14 June 2011
 

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The aim of this paper is to establish a multi-annual series on fertility rates and to analys the fertility rates among Jewish and Muslim women in Israel, by levels of religiosity. The series will be based on data from the social survey conducted by the CBS during the period 2002-2009, which provide a substantial sample of Jewish and Muslim women who responded to questions about their levels of religiosity. All of the women were linked to the Population Register, and all of their births between 1979 and 2009 (by the year of birth of each child, including children that died) were reconstructed. In that way, it is possible to construct a series of estimates of specific fertility rates by age as well as estimates of total fertility rates by the women's levels of religiosity, using the birth history method.
 
The assumption underlying the calculation of fertility estimates by levels of religiosity based on reconstruction of the women listed in the Population Register and their births was that level of religiosity remains constant over time. Examination of the difference between the level of religiosity in the woman's parental home at the age of 15 versus the woman's level of religiosity at the time of the survey clearly showed that the above-mentioned assumption of constancy in religiosity is correct only among 64% of the researched people. However, the impact of changes in levels of religiosity on fertility levels was found to be insignificant.
  
Among the Jewish women, the series of estimates for total fertility and specific fertility by age in 1979-2009 were calculated according to five levels of religiosity, as examined in the social survey: ultra-Orthodox, religious, traditionalreligious, traditional non-religious, and non-religious/secular. The results revealed a positive correlation between the woman's level of religiosity and her level of fertility: the more religious the woman was, the higher her level of fertility.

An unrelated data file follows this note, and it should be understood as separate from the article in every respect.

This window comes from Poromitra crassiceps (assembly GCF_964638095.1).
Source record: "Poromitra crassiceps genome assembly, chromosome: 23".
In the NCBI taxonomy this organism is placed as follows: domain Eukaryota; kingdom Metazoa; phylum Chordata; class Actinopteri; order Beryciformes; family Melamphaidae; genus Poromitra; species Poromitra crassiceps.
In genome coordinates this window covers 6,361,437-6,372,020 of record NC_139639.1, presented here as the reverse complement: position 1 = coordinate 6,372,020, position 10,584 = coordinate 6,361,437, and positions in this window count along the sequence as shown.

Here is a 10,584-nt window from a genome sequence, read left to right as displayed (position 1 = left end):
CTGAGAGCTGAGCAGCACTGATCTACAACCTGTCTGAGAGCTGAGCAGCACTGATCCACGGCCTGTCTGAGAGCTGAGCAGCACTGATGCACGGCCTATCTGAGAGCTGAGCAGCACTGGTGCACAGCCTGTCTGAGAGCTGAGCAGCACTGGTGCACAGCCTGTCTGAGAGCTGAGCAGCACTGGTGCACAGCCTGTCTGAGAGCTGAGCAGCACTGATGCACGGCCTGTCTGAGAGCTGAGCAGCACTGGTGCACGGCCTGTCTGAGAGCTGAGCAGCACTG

Similarly, among the Muslim women, the series of estimates for total fertility and specific fertility by age in 1979-2009 were calculated according to three levels of religiosity, as examined in the social survey: very religious, religious, and nonreligious (including those whose response was "not so religious"). In contrast to the Jewish women, no clear correlation was found between the Muslim women's levels of religiosity and their levels of fertility. The differences that existed were minimal, and the levels of fertility among the "religious" Muslim women were higher than they were among the "very religious" women.
 
The main contribution of this study lies in the establishment, for the first time, of a multi-annual series on fertility rates by level of religiosity. This series has been lacking in the public discourse on differences between various religious groups in Israel – particularly with regard to differences in fertility rates among ultra-Orthodox women versus other groups. 


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